The Gray Market: How Art Basel Could Help—Rather Than Hurt—Midsize Galleries (And Other Insights)
From Art Basel to Christie's to the gallery world, our columnist weighs in on the ups and downs of new collaborations in the art business.
Every Monday morning, artnet News brings you The Gray Market. The column decodes important stories from the previous week—and offers unparalleled insight into the inner workings of the art industry in the process.
This week, we consider stories that highlight the potential benefits of art market collaboration—and the surefire pitfalls of its absence…
GIVE IT AWAY NOW
On Monday, artnet News’s editor-in-chief Andrew Goldstein captained a deep-dive interview with Art Basel global director Marc Spiegler—one premised on the question of whether the industry’s highest-powered fair has become “the Facebook of the art world.” And while the interview’s release was scheduled in large part to kick off advance coverage of this week’s Art Basel in Hong Kong, the piece happened to go live just a few days after the Cambridge Analytica scandal exploded under the social-media giant like a grip of TNT strapped to the front axle of a mafia stool pigeon’s Benz.
But this unexpected turn of events also strengthened the urgency of what I found to be the most noteworthy theme in Goldstein and Spiegler’s exchange: Art Basel’s efforts to use its brand equity and resources to build a support structure for some of the galleries most vulnerable to the winner-takes-all 21st-century economy.
Although I presume this comment originally alluded to Facebook’s soul-searching in the aftermath of revelations about its role in Russian disinformation campaigns circa 2016, Spiegler could just as well have been talking about the social network’s public response to Cambridge’s data-mining antics when he related Art Basel to Facebook like so:
“Facebook is now starting to take responsibility for the impact of their platform. And because of the impact of our platform, we feel a responsibility towards sustaining the galleries that make our shows possible. I think it’s a sort of enlightened self-interest.”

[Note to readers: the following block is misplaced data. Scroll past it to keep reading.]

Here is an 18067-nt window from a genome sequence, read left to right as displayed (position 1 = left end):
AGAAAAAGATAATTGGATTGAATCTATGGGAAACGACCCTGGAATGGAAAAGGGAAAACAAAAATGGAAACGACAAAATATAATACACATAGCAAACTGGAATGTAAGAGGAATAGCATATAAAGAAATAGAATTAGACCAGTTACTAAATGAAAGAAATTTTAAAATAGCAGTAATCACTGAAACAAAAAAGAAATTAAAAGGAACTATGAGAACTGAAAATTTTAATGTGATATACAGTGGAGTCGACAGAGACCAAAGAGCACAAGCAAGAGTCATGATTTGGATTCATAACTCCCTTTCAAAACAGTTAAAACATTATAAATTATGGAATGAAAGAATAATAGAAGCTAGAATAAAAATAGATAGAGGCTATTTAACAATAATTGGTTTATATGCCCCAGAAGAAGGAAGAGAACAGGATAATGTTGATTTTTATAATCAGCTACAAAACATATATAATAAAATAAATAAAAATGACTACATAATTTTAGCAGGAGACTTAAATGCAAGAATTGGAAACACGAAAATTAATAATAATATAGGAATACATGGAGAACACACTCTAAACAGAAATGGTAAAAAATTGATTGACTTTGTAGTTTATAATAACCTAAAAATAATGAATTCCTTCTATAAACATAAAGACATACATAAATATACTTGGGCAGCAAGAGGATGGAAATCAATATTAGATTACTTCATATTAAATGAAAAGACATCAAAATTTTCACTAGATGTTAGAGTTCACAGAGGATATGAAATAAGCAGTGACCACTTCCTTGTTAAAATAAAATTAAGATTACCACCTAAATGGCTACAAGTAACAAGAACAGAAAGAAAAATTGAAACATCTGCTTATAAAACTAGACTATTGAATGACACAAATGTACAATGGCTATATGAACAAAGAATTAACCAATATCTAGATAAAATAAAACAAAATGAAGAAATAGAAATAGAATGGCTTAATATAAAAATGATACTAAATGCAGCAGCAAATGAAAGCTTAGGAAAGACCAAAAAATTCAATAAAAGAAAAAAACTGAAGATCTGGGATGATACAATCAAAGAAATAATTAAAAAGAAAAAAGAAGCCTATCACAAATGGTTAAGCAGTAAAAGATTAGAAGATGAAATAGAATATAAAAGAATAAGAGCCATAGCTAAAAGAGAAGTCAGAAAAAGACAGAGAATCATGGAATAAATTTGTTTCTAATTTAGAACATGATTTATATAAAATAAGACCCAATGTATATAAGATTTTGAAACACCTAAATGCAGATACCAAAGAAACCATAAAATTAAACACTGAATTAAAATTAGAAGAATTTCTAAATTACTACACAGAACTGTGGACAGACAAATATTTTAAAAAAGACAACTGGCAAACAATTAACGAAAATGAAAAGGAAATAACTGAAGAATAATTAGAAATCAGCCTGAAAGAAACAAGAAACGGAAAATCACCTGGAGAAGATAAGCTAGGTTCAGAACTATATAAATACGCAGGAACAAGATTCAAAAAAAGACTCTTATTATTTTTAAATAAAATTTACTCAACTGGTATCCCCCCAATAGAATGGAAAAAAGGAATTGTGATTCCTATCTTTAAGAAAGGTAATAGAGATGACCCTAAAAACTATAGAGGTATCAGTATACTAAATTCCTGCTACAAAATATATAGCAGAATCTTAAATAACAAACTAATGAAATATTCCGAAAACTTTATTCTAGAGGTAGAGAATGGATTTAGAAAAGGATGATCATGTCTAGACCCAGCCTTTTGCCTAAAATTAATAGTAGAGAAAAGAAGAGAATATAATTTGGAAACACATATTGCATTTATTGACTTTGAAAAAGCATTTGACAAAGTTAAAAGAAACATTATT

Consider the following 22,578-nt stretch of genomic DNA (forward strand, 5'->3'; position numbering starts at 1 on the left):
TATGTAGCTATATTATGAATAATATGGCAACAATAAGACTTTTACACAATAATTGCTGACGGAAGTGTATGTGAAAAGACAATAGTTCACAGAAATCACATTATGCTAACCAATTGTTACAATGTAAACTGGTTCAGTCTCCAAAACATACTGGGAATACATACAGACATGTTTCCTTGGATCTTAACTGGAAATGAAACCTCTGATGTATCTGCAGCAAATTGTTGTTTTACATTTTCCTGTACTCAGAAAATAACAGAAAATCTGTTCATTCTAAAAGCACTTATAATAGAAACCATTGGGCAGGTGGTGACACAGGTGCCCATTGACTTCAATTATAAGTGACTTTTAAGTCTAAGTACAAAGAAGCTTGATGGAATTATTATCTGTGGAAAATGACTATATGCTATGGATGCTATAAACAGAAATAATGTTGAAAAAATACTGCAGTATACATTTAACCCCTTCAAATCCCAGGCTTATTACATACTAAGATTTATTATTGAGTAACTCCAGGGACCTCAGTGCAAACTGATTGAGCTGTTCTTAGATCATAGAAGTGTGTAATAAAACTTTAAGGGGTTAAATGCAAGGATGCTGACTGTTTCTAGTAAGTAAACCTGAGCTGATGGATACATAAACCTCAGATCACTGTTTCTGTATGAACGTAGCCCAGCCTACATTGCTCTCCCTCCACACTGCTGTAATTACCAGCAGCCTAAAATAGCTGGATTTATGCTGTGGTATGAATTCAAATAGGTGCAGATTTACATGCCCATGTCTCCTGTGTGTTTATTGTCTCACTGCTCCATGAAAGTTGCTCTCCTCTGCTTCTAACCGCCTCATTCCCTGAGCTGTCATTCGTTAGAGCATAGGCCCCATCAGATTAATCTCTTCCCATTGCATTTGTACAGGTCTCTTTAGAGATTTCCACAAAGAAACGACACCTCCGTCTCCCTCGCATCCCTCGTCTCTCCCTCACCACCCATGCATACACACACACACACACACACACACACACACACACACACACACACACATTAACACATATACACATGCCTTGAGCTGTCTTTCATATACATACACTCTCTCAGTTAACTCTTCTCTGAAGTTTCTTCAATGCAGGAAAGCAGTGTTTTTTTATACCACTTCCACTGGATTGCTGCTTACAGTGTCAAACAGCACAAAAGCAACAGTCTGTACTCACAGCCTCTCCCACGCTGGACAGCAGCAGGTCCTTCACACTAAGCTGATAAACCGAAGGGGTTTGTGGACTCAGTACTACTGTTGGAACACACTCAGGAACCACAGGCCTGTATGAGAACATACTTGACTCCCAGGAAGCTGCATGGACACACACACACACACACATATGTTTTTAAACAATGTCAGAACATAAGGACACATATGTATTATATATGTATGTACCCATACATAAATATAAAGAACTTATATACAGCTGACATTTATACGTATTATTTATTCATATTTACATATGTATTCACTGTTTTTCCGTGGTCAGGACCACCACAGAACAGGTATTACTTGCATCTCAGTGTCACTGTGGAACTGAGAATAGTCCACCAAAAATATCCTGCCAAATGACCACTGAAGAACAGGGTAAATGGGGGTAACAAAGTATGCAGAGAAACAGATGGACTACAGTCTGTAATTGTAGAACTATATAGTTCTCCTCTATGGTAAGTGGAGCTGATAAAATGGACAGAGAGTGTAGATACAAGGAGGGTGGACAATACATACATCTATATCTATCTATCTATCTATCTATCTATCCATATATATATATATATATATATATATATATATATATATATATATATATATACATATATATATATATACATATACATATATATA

The concrete result of this enlightened self-interest is that Art Basel is providing some of the same brand boosters for its smaller, younger galleries that the bigger, richer ones regularly bankroll for themselves.
Examples are helpful here. First, Art Basel now produces a physical catalogue on the fair’s “proposal-specific” sectors (like Statements, Discoveries, and Kabinett), so that the participating galleries have, in Spiegler’s words, something with “a kind of gravitas” that they can “give to collectors, and that remains after the show.” This is no small bonus, since physical catalogues in the art world A) basically function as sales books (and here, tangibly link smaller galleries to Art Basel’s prestige), and B) tend to be really f***ing expensive to do well.
The fair is building newer-school support structures, too. Spiegler mentions how, as of a few years ago, Art Basel began a permanent online archive covering every work uploaded to the fair by every exhibitor, in hopes that “in those tens of thousands of images there will lie a long tail,” i.e. an opportunity to sell (or resell) less in-demand works months or years after they’re actually shown at the fair.
In fact, Goldstein also notes in his preamble that the fair hired Jeni Fulton and Coline Milliard to help “create a new digital content layer” for Art Basel and its participants. It’s worth noting that this content layer now extends beyond text to video—another historically expensive and time-consuming endeavor. So the fair’s web page and YouTube channel now boast series like their bite-sized Meet the Gallerist featurettes, which, perhaps not coincidentally, highlight some of the scrappier exhibitors in this year’s Hong Kong edition.